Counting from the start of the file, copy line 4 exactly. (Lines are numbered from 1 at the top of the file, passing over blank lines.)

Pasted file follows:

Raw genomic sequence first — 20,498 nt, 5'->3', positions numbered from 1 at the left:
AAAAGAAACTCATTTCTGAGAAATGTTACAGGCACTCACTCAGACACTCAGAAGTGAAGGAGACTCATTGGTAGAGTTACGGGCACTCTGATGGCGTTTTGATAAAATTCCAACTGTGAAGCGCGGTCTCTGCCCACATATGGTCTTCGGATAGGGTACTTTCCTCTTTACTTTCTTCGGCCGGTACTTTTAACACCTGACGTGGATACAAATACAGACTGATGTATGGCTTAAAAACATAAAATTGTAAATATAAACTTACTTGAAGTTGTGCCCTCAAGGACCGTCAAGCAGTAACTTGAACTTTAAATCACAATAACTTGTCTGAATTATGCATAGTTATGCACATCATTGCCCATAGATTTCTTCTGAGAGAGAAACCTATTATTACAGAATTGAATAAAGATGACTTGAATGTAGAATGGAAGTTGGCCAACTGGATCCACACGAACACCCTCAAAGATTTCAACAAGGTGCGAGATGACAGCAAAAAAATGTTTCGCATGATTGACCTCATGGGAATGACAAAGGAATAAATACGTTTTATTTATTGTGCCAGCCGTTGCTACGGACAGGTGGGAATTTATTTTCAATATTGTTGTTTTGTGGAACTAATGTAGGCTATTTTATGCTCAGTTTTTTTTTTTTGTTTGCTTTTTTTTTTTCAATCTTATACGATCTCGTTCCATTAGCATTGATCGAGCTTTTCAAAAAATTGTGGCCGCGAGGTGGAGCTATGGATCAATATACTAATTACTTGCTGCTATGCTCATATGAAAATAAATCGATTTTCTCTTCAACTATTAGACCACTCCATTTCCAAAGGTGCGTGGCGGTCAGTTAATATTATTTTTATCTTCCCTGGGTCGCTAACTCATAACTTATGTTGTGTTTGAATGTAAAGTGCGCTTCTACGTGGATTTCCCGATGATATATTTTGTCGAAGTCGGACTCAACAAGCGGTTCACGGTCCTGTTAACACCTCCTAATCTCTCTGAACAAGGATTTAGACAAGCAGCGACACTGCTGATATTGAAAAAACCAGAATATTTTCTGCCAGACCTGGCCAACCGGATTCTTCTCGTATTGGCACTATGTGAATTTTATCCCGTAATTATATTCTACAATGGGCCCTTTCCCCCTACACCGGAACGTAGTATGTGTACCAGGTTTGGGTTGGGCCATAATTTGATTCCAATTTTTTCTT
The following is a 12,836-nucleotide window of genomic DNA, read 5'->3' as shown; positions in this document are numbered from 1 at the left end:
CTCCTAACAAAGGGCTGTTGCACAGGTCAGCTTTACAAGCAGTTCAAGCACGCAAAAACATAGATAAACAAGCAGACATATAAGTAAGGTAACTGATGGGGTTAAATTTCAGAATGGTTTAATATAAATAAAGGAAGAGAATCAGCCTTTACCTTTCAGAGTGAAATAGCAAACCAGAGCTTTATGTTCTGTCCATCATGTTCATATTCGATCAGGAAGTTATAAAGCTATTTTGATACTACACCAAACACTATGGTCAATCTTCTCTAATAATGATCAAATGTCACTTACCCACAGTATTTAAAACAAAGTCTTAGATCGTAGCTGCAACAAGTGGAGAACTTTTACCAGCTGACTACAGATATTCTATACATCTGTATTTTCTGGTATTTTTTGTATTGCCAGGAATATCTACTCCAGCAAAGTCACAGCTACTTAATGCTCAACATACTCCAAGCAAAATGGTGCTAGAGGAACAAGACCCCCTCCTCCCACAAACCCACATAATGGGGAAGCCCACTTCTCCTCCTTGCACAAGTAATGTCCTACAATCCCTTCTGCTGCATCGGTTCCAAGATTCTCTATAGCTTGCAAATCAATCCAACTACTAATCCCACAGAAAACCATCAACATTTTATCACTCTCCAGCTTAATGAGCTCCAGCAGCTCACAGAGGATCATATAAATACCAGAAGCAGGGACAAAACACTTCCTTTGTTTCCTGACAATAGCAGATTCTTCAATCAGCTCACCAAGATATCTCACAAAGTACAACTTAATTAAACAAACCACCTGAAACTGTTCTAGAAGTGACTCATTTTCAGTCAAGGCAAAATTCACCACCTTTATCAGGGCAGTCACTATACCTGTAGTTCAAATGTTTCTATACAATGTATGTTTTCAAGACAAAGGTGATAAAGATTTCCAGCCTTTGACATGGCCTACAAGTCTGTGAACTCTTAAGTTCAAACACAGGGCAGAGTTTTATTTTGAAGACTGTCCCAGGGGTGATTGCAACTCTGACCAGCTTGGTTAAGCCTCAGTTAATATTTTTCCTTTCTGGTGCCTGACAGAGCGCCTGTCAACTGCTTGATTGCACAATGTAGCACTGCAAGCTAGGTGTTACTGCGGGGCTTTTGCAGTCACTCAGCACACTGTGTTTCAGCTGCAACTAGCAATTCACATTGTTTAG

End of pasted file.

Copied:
CTCCTAACAAAGGGCTGTTGCACAGGTCAGCTTTACAAGCAGTTCAAGCACGCAAAAACATAGATAAACAAGCAGACATATAAGTAAGGTAACTGATGGGGTTAAATTTCAGAATGGTTTAATATAAATAAAGGAAGAGAATCAGCCTTTACCTTTCAGAGTGAAATAGCAAACCAGAGCTTTATGTTCTGTCCATCATGTTCATATTCGATCAGGAAGTTATAAAGCTATTTTGATACTACACCAAACACTATGGTCAATCTTCTCTAATAATGATCAAATGTCACTTACCCACAGTATTTAAAACAAAGTCTTAGATCGTAGCTGCAACAAGTGGAGAACTTTTACCAGCTGACTACAGATATTCTATACATCTGTATTTTCTGGTATTTTTTGTATTGCCAGGAATATCTACTCCAGCAAAGTCACAGCTACTTAATGCTCAACATACTCCAAGCAAAATGGTGCTAGAGGAACAAGACCCCCTCCTCCCACAAACCCACATAATGGGGAAGCCCACTTCTCCTCCTTGCACAAGTAATGTCCTACAATCCCTTCTGCTGCATCGGTTCCAAGATTCTCTATAGCTTGCAAATCAATCCAACTACTAATCCCACAGAAAACCATCAACATTTTATCACTCTCCAGCTTAATGAGCTCCAGCAGCTCACAGAGGATCATATAAATACCAGAAGCAGGGACAAAACACTTCCTTTGTTTCCTGACAATAGCAGATTCTTCAATCAGCTCACCAAGATATCTCACAAAGTACAACTTAATTAAACAAACCACCTGAAACTGTTCTAGAAGTGACTCATTTTCAGTCAAGGCAAAATTCACCACCTTTATCAGGGCAGTCACTATACCTGTAGTTCAAATGTTTCTATACAATGTATGTTTTCAAGACAAAGGTGATAAAGATTTCCAGCCTTTGACATGGCCTACAAGTCTGTGAACTCTTAAGTTCAAACACAGGGCAGAGTTTTATTTTGAAGACTGTCCCAGGGGTGATTGCAACTCTGACCAGCTTGGTTAAGCCTCAGTTAATATTTTTCCTTTCTGGTGCCTGACAGAGCGCCTGTCAACTGCTTGATTGCACAATGTAGCACTGCAAGCTAGGTGTTACTGCGGGGCTTTTGCAGTCACTCAGCACACTGTGTTTCAGCTGCAACTAGCAATTCACATTGTTTAG